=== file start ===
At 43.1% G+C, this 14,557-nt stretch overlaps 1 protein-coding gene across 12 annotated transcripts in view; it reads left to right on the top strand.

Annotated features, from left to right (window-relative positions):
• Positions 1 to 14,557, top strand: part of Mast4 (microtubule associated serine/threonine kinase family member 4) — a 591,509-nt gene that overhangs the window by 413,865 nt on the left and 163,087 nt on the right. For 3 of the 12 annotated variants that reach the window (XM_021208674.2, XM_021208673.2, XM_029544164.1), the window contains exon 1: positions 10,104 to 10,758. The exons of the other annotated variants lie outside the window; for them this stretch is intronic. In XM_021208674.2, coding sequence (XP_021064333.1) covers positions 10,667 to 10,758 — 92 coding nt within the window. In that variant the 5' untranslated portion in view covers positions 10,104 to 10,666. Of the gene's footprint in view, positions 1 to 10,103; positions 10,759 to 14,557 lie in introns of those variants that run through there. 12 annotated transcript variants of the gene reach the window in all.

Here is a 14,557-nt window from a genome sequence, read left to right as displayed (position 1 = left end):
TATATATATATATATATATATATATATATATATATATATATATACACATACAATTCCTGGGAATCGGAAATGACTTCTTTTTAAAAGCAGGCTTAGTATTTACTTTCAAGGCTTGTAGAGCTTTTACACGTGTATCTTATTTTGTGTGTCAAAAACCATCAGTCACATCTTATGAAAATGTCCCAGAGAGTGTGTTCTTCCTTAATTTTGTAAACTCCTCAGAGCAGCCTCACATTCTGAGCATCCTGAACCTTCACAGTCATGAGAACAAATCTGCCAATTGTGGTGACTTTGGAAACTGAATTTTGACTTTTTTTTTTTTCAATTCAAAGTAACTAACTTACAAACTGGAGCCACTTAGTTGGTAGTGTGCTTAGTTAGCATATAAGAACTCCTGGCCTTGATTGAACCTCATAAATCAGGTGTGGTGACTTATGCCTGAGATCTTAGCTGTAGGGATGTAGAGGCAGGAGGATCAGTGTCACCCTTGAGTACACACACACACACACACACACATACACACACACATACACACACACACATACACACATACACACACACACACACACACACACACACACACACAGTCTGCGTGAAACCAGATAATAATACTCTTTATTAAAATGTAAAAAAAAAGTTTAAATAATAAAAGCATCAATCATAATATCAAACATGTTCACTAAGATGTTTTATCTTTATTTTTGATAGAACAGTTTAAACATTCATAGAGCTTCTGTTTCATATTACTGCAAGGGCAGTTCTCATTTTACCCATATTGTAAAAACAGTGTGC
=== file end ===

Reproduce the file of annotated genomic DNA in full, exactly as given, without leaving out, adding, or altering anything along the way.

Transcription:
At 43.1% G+C, this 14,557-nt stretch overlaps 1 protein-coding gene across 12 annotated transcripts in view; it reads left to right on the top strand.

Annotated features, from left to right (window-relative positions):
• Positions 1 to 14,557, top strand: part of Mast4 (microtubule associated serine/threonine kinase family member 4) — a 591,509-nt gene that overhangs the window by 413,865 nt on the left and 163,087 nt on the right. For 3 of the 12 annotated variants that reach the window (XM_021208674.2, XM_021208673.2, XM_029544164.1), the window contains exon 1: positions 10,104 to 10,758. The exons of the other annotated variants lie outside the window; for them this stretch is intronic. In XM_021208674.2, coding sequence (XP_021064333.1) covers positions 10,667 to 10,758 — 92 coding nt within the window. In that variant the 5' untranslated portion in view covers positions 10,104 to 10,666. Of the gene's footprint in view, positions 1 to 10,103; positions 10,759 to 14,557 lie in introns of those variants that run through there. 12 annotated transcript variants of the gene reach the window in all.

Here is a 14,557-nt window from a genome sequence, read left to right as displayed (position 1 = left end):
TATATATATATATATATATATATATATATATATATATATATATACACATACAATTCCTGGGAATCGGAAATGACTTCTTTTTAAAAGCAGGCTTAGTATTTACTTTCAAGGCTTGTAGAGCTTTTACACGTGTATCTTATTTTGTGTGTCAAAAACCATCAGTCACATCTTATGAAAATGTCCCAGAGAGTGTGTTCTTCCTTAATTTTGTAAACTCCTCAGAGCAGCCTCACATTCTGAGCATCCTGAACCTTCACAGTCATGAGAACAAATCTGCCAATTGTGGTGACTTTGGAAACTGAATTTTGACTTTTTTTTTTTTCAATTCAAAGTAACTAACTTACAAACTGGAGCCACTTAGTTGGTAGTGTGCTTAGTTAGCATATAAGAACTCCTGGCCTTGATTGAACCTCATAAATCAGGTGTGGTGACTTATGCCTGAGATCTTAGCTGTAGGGATGTAGAGGCAGGAGGATCAGTGTCACCCTTGAGTACACACACACACACACACACACATACACACACACATACACACACACACATACACACATACACACACACACACACACACACACACACACACACAGTCTGCGTGAAACCAGATAATAATACTCTTTATTAAAATGTAAAAAAAAAGTTTAAATAATAAAAGCATCAATCATAATATCAAACATGTTCACTAAGATGTTTTATCTTTATTTTTGATAGAACAGTTTAAACATTCATAGAGCTTCTGTTTCATATTACTGCAAGGGCAGTTCTCATTTTACCCATATTGTAAAAACAGTGTGC